It’s no secret that China’s pollution is a very serious problem. Chen Zhu, the former Chinese Health Minister, has estimated that the country’s pollution is responsible for up to half a million deaths every year.
Chinese President Xi Jinping has acknowledged the problem, calling pollution the single “most prominent” issue facing the country today and establishing a $1.65 billion fund dedicated to reducing China’s pollution levels.
A key part of these efforts is curbing the use of coal, which produces large amounts of smog when burned. About 70-80% of China’s current energy production comes from coal.
China has already closed more than 1,100 coal mines this year in an effort to eliminate outdated capacity. Now, the Chinese government is announcing plans to close another 2,000 mines by the end of next year, limiting the total number of mines in the country to 10,000 by 2016.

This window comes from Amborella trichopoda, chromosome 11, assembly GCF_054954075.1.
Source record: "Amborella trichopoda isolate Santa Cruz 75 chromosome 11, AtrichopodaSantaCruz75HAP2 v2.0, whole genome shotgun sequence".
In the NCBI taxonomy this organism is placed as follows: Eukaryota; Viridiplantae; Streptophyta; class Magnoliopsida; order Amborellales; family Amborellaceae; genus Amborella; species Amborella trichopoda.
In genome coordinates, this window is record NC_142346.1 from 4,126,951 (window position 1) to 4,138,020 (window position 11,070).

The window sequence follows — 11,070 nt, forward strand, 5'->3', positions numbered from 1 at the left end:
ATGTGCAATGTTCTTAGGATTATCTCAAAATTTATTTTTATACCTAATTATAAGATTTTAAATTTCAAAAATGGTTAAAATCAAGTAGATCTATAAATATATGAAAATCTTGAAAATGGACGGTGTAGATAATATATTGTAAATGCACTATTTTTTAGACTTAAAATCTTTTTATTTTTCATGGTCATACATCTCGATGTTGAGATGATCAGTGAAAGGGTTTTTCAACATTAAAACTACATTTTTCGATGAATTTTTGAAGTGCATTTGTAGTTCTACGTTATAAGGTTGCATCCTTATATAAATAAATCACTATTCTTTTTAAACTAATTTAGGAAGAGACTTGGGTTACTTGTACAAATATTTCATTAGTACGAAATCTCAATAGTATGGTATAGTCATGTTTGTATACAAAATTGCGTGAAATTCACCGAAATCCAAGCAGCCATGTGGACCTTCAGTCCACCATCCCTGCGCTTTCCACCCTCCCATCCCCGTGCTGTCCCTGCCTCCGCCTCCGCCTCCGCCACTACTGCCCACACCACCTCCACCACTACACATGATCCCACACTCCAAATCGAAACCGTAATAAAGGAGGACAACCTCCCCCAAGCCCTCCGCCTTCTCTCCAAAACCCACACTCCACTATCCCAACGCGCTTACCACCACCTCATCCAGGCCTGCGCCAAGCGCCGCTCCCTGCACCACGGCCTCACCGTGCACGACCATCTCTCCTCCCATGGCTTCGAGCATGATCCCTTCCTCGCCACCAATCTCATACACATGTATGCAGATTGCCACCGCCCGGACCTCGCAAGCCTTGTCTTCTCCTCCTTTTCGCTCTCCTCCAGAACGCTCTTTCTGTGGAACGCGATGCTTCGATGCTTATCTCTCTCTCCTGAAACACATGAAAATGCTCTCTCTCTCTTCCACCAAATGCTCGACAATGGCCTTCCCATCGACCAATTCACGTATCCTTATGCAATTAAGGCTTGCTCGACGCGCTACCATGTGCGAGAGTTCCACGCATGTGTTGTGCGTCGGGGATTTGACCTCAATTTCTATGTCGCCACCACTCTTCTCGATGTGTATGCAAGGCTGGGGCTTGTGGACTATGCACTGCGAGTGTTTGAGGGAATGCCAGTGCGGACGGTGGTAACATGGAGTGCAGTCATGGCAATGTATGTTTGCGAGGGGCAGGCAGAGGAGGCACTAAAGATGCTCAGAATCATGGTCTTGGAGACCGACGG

The closure plans also aim at increasing workplace safety for coal workers. This past August, China passed new legislation imposing more severe penalties to limit the number of workplace accidents (the law took effect on December 1).
According to the China News Service,
“The law, effective from Dec 1, increases penalties and reinforces the concept of human safety taking priority over economic progress. A major accident will result in penalties of between 1 million yuan ($161,000) and 5 million yuan, and extraordinarily serious accidents will be punished by fines between 5 million and 20 million yuan.”
China’s State Administration of Coal Mine Safety recently announced that from January to November, accidents were down 29.7% and worker deaths were down 36.5% in China’s 50 largest coal-producing counties (compared to the same period last year).
Read the original story from ECNS.